Related: How to Manage Stress and Anxiety as an Entrepreneur

While making important decision of your business, Don’t take a chance. Trust only expert.

Choose from our variety of services, Connect with the right expert.

Get more done with help from these great products.


3 min read

Disclosure: Our goal is to feature products and services that we think you’ll find interesting and useful. If you purchase them, Entrepreneur may get a small share of the revenue from the sale from our commerce partners.


There aren’t enough hours in the day for entrepreneurs to do everything they want to do. That is, not without a little help. Technology is creating solutions for everything, from helping you power through your to-do list to churning through your booklist. This President’s Day, we’ve rounded up some of the web’s best deals on technology designed to help you do more with the 24 hours in your day.

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Entrepreneur and #CYBERBYTE founder Andrew Rossow on combating this societal epidemic.


4 min read

Opinions expressed by Entrepreneur contributors are their own.


Online toxicity has become a rising global concern, with cyberbullying thriving on social media and gaming platforms and researchers finding a direct correlation with rising suicide rates. Thanks to these findings and the efforts of high-profile activists like Monica Lewinsky, the world has started to take a closer look at this epidemic. But one social-media movement, #CYBERBYTE, has taken anti-bullying awareness to the next level and onto the red carpet.

The campaign was established four years ago by millennial internet and technology attorney Andrew Rossow, and it aims to bring Hollywood and Silicon Valley closer to its fanbase and consumer network, creating an opportunity for the public to really listen, absorb insights and collectively help combat cyberbullying.

“We idolize these individuals so much that we often don’t know why we look up to them,” says Rossow, who sat down with me recently to discuss the motivation and aspirations underpinning #CYBERBYTE. “Ironically, we don’t even know what our favorite actresses, actors, musicians or entrepreneurs really stand for. That’s what makes messages from them that much more impactful.”

Related: This 19-Year-Old Aims to Stop Bullying With an Anonymous Smartphone App

Rossow decided to start inviting public figures to join his #CYBERBYTE Movement, beginning with EDM DJ Gareth Emery and Misha Collins of The CW’s Supernatural. They recorded quick videos in which they introduced themselves, announced that they were accepting the #CYBERBYTE Challenge and shared their own personalized PSA detailing either a personal experience they had with online trolling or offering tips on how to stand up against bullies.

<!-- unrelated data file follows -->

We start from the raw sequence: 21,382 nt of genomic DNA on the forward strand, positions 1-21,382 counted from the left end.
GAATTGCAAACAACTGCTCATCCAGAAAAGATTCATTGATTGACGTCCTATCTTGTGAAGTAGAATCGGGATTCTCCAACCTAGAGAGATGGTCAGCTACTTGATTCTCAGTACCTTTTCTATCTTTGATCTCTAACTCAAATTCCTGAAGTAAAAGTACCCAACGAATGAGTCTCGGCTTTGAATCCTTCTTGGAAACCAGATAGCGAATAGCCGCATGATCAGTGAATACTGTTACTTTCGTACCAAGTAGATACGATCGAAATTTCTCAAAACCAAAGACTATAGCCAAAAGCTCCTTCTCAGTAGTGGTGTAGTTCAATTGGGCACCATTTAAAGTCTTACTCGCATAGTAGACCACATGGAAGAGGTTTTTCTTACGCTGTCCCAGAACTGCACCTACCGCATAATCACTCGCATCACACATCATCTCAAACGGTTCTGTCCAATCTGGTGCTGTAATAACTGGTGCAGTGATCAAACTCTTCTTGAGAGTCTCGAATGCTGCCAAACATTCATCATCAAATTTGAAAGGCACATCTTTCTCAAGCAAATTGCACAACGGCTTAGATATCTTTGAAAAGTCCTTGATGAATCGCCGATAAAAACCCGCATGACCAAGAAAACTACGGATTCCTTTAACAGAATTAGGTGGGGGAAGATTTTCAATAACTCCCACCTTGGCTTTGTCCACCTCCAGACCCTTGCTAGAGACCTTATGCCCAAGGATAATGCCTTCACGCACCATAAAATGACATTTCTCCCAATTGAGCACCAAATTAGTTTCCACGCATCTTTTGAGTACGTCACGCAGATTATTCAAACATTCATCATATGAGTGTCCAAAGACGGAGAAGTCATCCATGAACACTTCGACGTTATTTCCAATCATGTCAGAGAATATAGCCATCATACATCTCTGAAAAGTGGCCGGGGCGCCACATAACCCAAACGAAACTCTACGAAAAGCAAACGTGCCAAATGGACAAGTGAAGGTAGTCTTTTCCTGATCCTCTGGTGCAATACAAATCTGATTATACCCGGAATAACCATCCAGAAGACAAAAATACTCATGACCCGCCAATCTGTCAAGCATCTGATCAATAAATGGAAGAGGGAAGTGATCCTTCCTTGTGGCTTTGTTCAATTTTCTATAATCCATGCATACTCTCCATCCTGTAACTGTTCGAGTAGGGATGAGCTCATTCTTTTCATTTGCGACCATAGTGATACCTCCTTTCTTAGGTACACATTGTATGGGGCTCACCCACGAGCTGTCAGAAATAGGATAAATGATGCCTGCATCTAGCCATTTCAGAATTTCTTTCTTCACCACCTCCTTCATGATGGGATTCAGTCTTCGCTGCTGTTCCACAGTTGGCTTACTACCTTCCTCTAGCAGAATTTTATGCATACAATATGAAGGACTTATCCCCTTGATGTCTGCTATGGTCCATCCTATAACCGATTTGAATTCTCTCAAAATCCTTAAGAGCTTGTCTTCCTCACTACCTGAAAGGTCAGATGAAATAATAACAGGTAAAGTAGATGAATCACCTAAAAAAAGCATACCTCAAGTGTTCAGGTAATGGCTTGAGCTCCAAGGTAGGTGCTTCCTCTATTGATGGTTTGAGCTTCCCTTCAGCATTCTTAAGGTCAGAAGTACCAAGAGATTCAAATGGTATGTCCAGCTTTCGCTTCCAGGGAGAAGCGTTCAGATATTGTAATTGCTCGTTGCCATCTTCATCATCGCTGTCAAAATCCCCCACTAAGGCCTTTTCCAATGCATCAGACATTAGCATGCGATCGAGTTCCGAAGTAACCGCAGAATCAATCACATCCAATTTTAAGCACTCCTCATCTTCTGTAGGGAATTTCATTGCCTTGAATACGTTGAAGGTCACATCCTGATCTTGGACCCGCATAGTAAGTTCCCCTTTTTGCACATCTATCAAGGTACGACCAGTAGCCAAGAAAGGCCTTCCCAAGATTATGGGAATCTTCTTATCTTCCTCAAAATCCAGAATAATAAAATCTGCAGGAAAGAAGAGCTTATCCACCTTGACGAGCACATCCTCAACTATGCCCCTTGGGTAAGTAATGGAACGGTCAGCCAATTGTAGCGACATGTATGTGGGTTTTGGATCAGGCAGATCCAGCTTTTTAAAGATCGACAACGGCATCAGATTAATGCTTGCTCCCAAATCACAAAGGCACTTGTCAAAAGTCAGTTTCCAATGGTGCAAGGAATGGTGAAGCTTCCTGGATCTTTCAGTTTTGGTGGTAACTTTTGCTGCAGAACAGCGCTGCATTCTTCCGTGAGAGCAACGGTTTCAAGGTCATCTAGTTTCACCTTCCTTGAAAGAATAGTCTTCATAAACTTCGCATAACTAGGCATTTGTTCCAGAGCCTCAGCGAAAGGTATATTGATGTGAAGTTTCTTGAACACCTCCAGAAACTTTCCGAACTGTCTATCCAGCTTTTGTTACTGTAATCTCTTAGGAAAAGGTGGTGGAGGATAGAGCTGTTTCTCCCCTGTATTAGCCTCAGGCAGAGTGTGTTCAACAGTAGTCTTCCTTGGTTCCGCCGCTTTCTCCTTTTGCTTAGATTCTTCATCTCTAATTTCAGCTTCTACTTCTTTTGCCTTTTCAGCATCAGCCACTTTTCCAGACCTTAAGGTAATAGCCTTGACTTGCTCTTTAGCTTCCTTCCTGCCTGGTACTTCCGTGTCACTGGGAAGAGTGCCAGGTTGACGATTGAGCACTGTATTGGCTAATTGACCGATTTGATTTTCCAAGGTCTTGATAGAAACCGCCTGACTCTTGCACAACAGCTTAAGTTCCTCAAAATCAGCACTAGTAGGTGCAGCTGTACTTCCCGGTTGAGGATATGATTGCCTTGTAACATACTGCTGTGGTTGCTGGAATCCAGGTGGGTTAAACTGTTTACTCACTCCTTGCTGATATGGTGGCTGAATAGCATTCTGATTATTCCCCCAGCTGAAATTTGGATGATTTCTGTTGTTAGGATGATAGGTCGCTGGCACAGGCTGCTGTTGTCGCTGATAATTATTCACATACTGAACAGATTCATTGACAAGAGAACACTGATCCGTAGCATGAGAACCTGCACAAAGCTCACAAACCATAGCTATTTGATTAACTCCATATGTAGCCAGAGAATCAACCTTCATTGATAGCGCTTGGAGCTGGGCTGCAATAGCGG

“Imagine the power each of these Hollywood stars and tech entrepreneurs hold just through the power of idolization,” Rossow explains. “If each of these individuals could share just 30 seconds of wisdom, maybe that’s just enough to save one more life out there.”

Gaining All-Star Traction 

In 2016, inspired by #MeToo and other grassroots calls for societal change, Rossow started the #CYBERBYTE movement through the sole use of the hashtag “#CYBERBYTE” on Instagram and Twitter. (It is currently hosted through KNEKT TV and syndicated to YouTube and other platforms.) The campaign made its official public debut at FanX Salt Lake Comic-Con in Utah, with the help of husband-and-wife Gorilla Mafia Media filmographers Christopher and Gwendolyn Newhart. The movement hit a new stride when it found its way onto the showroom floor at the 2019 Consumer Electronics Show (CES) in Las Vegas and again this year at the 2020 show with Entrepreneur Weekly’s Alan Taylor. 

Some of notable public figures who have joined #CYBERBYTE include: 

Personal Significance 

Rossow has attested to his own victimization at the hands of cyberbullies when he was 13. Seventeen years have passed since then, and in overcoming the trauma and turmoil, he found a new path towards forgiveness and rehabilitation: education. 

“People can change; I truly believe that,” he says. “But they need to understand the harm bullying causes others. And in today’s digital age, there has to be another mechanism to connect to these individuals. They say a picture is worth a thousand words. Well, I say that a video is worth 60,000 words a second, which is why the #CYBERBYTE Movement is video-centric.”